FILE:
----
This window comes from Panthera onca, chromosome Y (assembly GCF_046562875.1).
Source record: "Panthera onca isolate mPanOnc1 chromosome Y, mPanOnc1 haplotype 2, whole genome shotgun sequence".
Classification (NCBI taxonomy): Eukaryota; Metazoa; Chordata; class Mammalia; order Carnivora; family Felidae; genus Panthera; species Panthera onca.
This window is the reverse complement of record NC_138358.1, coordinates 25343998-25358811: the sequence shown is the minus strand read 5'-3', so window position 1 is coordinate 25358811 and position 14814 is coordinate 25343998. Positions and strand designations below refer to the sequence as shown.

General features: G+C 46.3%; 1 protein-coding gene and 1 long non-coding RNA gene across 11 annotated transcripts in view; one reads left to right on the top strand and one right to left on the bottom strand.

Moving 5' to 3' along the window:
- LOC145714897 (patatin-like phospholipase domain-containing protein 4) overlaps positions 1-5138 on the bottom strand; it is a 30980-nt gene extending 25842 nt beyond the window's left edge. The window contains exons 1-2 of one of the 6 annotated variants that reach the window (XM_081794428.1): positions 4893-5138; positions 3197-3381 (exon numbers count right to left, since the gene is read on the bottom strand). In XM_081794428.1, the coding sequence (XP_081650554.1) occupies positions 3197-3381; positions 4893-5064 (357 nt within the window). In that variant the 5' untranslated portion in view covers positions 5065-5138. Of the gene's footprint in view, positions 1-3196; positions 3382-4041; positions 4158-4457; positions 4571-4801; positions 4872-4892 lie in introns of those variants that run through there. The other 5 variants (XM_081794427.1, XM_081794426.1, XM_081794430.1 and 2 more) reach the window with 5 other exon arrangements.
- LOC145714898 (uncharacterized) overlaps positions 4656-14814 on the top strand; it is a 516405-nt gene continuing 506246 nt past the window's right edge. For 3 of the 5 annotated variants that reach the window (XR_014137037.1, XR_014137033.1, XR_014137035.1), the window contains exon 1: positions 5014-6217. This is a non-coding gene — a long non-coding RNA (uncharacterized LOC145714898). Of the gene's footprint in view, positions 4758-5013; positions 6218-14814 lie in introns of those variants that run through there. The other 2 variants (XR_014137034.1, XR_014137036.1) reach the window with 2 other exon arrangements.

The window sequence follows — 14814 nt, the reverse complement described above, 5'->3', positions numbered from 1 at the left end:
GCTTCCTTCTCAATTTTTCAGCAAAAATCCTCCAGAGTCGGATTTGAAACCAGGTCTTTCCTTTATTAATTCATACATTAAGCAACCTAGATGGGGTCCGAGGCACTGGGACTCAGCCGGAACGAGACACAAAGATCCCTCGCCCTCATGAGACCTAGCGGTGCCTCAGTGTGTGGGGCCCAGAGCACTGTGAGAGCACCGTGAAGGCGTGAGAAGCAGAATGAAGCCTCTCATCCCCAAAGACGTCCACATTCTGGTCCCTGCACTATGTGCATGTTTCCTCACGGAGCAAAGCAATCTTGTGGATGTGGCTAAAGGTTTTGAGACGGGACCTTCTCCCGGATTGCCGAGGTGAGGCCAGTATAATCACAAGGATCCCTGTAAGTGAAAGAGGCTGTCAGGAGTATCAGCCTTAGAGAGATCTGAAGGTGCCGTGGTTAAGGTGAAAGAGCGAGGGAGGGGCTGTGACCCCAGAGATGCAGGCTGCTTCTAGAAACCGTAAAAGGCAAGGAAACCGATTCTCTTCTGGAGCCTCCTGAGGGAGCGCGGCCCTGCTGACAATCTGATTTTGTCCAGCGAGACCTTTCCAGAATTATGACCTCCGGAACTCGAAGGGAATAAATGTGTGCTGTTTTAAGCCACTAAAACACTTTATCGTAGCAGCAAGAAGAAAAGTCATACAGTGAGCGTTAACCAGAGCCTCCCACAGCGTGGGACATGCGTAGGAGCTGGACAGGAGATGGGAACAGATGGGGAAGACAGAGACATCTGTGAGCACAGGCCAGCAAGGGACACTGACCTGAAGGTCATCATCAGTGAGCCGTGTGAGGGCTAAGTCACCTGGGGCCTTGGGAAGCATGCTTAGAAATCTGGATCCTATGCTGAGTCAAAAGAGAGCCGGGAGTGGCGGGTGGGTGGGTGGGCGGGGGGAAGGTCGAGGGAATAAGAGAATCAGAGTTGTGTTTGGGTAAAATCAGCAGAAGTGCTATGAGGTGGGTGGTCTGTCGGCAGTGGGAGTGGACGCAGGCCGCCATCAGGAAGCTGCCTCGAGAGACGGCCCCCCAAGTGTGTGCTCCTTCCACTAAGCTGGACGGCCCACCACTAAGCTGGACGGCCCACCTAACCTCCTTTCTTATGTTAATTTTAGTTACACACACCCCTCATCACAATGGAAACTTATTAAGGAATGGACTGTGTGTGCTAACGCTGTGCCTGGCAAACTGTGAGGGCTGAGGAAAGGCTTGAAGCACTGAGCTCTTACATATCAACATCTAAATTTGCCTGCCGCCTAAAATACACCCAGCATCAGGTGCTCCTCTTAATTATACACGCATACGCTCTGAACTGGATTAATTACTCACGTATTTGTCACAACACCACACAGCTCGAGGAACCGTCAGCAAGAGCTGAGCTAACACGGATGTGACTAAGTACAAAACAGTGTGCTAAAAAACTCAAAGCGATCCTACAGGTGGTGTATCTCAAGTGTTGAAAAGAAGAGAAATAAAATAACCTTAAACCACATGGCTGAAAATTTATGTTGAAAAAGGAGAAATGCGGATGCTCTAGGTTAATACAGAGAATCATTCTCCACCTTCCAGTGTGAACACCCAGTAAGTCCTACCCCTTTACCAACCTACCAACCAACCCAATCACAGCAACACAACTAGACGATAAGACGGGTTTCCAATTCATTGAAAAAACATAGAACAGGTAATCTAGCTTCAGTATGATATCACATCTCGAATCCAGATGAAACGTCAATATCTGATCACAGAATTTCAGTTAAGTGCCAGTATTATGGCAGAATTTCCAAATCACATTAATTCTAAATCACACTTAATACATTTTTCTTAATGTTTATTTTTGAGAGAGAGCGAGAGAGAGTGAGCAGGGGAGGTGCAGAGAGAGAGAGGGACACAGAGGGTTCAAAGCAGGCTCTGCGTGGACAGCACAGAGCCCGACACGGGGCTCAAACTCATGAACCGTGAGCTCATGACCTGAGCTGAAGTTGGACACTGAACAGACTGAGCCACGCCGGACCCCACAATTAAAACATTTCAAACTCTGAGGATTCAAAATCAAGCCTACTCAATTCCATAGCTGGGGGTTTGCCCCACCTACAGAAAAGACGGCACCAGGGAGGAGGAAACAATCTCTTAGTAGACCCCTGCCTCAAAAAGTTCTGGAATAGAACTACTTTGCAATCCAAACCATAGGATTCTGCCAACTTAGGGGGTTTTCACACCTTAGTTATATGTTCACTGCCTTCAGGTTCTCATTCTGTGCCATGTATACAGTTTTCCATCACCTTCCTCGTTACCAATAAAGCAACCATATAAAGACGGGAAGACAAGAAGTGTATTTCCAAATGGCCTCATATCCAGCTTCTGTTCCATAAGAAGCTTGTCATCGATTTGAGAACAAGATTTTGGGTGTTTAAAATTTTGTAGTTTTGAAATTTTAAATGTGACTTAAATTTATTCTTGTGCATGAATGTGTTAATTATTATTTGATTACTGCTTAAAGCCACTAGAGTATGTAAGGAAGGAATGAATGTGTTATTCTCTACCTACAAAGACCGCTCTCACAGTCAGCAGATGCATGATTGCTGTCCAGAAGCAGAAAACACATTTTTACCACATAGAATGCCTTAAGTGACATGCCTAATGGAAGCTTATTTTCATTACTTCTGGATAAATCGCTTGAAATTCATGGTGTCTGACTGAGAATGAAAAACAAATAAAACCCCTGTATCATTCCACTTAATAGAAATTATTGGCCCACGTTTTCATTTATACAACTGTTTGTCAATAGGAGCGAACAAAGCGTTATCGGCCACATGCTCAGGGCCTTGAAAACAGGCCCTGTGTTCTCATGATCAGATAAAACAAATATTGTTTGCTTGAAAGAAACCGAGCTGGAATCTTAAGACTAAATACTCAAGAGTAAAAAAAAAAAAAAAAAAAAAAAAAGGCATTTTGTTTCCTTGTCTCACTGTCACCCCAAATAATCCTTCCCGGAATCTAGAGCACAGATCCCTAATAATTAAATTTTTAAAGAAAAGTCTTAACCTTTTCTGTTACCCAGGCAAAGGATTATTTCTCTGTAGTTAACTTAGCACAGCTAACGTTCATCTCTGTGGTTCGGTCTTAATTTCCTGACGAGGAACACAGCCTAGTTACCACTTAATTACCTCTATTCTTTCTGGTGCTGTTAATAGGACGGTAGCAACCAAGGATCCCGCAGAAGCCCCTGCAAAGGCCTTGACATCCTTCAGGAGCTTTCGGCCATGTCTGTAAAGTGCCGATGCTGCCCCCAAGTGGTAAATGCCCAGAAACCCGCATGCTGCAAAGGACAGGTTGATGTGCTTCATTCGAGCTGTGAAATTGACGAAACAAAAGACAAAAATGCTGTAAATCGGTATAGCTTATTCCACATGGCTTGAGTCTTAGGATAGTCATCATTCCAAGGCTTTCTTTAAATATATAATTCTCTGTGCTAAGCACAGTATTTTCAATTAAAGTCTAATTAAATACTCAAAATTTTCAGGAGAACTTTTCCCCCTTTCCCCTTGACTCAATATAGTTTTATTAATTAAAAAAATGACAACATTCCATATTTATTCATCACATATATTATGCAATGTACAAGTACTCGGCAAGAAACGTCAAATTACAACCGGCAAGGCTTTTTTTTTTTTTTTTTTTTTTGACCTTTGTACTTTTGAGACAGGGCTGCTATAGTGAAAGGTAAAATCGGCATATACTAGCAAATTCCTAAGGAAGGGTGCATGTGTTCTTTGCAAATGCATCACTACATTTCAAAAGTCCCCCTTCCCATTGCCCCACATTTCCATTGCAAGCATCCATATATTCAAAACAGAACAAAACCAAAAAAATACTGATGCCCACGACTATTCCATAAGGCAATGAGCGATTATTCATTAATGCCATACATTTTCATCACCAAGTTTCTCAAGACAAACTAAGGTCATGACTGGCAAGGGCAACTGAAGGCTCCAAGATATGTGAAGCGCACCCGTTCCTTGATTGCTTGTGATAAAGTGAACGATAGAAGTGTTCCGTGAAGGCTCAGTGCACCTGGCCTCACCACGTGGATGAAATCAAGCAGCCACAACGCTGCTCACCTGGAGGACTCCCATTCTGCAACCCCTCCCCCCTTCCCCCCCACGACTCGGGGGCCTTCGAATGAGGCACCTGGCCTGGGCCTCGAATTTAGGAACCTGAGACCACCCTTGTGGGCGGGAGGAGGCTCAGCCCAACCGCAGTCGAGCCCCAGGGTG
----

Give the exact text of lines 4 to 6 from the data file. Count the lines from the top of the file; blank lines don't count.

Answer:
This window is the reverse complement of record NC_138358.1, coordinates 25343998-25358811: the sequence shown is the minus strand read 5'-3', so window position 1 is coordinate 25358811 and position 14814 is coordinate 25343998. Positions and strand designations below refer to the sequence as shown.

General features: G+C 46.3%; 1 protein-coding gene and 1 long non-coding RNA gene across 11 annotated transcripts in view; one reads left to right on the top strand and one right to left on the bottom strand.

Moving 5' to 3' along the window: